"God of Moses,
you guide us with your law,
you welcome our worship on the mountain and in the temple;
we worship you.
Draw us deeper into you
that we will reflect your love and faithfulness
and serve your kingdom with holiness.
Through Jesus Christ Our Redeemer,
who is alive and reigns with you and the Holy Spirit,
one God, now and forever.
1 Corinthians 1:18-25
It is always helpful for our walk with God to be reminded of the Ten Commandments. These commandments help clarify our obligations to God and to fellow human beings. With a slight interpretative nip and tuck (e.g. change 'donkey' in verse 17 for 'luxury car'), the commandments are timeless. In a world of growing financial inequality, for example, it is worth asking whether disobedience of the tenth commandment is one reason for disparity.
We read the commandments today, noting the gospel reading, with the first four commandments especially in focus. These commandments challenge us to worship God, only God and to admit devotion and veneration to nothing that is not God. The implied zeal of the person living according to these commandments is the zeal of Jesus which takes him to the Jerusalem temple and leads him to drive out that which did not conform to these commandments.
One of my favourite psalms!
But why is it a favourite? A trivial reason is that in the 1970s we used to sing the words to a catchy tune! A more substantial reason is that this psalm inspires praise and worship of two great gifts of God: creation and Scripture.
1 Corinthians 1:18-25
Paul is crystal clear in this passage that the cross - the manner of Jesus' execution and the place of Jesus' death - matters. The humiliation and shame of Jesus' manner of death - a naked man publicly executed, an apparently religious man killed as a common criminal - potentially diminish the Christian message. Opponents could laugh at Christian preachers, dismissing them and their message with guffaws about how "this Jesus bloke" died. It was a "stumbling block to Jews and foolishness to Gentiles" (v. 23).
But for Paul this obvious weakness in the message of the gospel was a strength. The fact that Jesus died so ignominiously meant that his abject death was Jesus in fact becoming sin for our sakes so that we may be reconciled to God (2 Corinthians 5:18-21; see also Romans 3:21-26). Here, in this passage, Paul presumes an understanding of what "the cross" (i.e. Jesus dying on the cross) achieves, so he talks of the cross being "the power of God" for those "who are being saved" (v. 18) as well as being the "wisdom of God" (vss. 22-25; also vss. 27-31).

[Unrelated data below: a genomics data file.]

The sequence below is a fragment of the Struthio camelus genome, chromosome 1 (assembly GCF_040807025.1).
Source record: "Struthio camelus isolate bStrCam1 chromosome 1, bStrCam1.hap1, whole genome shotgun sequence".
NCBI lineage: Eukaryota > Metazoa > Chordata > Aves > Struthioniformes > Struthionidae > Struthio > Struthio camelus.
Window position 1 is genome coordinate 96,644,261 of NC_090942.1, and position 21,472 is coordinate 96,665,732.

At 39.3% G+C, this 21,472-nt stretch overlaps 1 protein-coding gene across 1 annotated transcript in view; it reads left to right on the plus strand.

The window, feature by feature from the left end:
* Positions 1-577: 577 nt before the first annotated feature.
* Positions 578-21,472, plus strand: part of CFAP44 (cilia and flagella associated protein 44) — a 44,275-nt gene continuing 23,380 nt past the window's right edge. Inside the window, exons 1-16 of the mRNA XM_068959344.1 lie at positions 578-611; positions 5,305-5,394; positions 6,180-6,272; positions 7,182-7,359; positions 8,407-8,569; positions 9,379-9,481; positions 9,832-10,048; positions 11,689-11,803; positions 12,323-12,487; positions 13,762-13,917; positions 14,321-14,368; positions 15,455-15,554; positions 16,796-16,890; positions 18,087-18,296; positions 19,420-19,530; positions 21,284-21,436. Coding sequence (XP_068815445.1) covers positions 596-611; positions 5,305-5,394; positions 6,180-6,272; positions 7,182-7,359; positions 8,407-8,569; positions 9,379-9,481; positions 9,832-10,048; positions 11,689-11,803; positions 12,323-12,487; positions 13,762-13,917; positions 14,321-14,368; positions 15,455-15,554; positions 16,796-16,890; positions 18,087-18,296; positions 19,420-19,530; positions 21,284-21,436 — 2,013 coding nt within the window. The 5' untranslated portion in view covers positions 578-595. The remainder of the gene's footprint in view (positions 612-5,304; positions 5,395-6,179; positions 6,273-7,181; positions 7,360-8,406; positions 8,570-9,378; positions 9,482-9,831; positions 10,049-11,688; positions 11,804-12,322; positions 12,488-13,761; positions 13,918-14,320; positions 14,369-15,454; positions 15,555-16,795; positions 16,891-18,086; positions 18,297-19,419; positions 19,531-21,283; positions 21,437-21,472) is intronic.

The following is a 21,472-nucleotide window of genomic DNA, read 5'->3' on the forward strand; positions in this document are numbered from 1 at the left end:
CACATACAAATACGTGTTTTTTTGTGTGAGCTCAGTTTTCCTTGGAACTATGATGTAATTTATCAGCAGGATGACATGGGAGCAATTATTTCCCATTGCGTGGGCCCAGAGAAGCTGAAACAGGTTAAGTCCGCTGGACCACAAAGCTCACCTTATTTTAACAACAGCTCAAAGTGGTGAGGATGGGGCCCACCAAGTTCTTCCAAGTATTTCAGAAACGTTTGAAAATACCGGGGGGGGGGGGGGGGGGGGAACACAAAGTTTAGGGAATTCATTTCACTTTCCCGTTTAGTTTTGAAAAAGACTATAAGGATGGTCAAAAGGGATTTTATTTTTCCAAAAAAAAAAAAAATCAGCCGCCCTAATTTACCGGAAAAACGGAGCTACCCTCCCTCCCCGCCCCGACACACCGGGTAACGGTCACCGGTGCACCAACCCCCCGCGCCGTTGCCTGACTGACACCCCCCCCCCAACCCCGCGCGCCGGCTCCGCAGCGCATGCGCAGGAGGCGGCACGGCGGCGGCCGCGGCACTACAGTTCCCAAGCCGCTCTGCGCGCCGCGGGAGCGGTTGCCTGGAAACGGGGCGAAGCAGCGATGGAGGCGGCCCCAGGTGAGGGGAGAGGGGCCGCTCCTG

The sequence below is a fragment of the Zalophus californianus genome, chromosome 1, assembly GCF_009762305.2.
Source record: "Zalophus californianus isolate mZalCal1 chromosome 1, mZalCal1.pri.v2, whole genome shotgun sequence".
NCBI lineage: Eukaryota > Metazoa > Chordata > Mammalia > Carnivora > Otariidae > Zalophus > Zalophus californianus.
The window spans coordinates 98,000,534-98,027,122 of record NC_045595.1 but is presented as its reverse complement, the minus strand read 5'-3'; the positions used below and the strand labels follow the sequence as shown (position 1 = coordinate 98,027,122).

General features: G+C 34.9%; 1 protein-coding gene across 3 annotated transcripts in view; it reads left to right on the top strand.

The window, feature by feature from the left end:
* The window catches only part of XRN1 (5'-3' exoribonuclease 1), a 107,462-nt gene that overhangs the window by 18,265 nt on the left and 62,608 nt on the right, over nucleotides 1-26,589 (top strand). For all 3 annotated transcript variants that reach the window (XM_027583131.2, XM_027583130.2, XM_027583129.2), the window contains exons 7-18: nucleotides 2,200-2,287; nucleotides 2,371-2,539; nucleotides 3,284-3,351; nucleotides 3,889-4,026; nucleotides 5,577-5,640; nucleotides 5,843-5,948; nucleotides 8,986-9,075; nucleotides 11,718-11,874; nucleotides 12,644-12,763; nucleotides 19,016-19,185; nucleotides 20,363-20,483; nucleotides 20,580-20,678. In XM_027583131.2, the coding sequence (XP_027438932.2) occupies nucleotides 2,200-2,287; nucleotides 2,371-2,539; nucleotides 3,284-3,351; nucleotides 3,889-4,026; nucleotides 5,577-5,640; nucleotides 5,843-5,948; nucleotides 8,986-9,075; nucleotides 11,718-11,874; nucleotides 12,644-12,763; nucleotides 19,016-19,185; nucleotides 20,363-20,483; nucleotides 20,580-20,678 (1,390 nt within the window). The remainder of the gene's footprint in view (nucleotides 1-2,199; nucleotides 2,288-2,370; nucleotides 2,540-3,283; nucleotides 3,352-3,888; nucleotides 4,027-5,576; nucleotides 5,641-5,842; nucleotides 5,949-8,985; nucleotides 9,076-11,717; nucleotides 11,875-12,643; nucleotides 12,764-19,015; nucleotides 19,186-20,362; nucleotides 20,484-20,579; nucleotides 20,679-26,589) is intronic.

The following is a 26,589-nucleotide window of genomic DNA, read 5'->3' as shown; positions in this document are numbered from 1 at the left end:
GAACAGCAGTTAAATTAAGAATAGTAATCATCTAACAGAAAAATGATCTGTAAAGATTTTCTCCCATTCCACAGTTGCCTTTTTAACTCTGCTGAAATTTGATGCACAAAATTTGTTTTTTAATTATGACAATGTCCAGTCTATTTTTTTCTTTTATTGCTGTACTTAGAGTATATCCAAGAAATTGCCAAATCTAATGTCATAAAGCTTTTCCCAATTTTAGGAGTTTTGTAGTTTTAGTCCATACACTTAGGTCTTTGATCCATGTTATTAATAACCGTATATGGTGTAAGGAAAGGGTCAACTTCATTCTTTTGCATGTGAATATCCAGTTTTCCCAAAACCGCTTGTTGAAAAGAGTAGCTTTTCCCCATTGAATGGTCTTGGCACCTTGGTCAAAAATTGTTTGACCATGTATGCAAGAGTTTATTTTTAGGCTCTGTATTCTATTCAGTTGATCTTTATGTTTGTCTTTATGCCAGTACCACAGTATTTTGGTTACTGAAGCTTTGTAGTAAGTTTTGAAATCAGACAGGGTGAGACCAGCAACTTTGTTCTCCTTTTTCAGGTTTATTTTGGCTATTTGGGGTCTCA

We assume that for his Corinthians readership, at this point in time, he needed to tackle Jewish Christian and Gentile Christian readers in the Corinthian congregation who were raising some kinds of questions about the Christian message. Perhaps questions being sharply posed by Jews and Gentiles close to these readers. "The gospel wasn't that wise, was it?" - we sense some were saying. Others, we sense, from what Paul says (e.g. v. 22), were saying, "So where are the signs of God's powerful work." To them Paul says, precisely in the foolishness of the one claimed to be Saviour was wisdom and precisely in the powerlessness of the one claimed to be Saviour was power, and it all took place in the crucifixion. "... but we proclaim Christ crucified" (v. 23).
At the heart of this reading, in the context of Lent, is the form of prediction Jesus makes about his death and resurrection, a form which can be placed alongside the form we read in last week's gospel according to Mark.
'Jesus answered them, "Destroy this temple, and in three days I will raise it up." The Jews then said, "This temple has been under construction for forty-six years, and you will raise it up in three days? But he was speaking of the temple of his body. After he was raised from the dead, his disciples remembered that he had said this; and they believed the scripture and the word that Jesus had spoken.' (John 2:19-22)
'Then he began to teach them that the Son of Man must undergo great suffering, and be rejected by the elders, the chief priests, and the scribes, and be killed, and after three days rise again.' (Mark 8:31)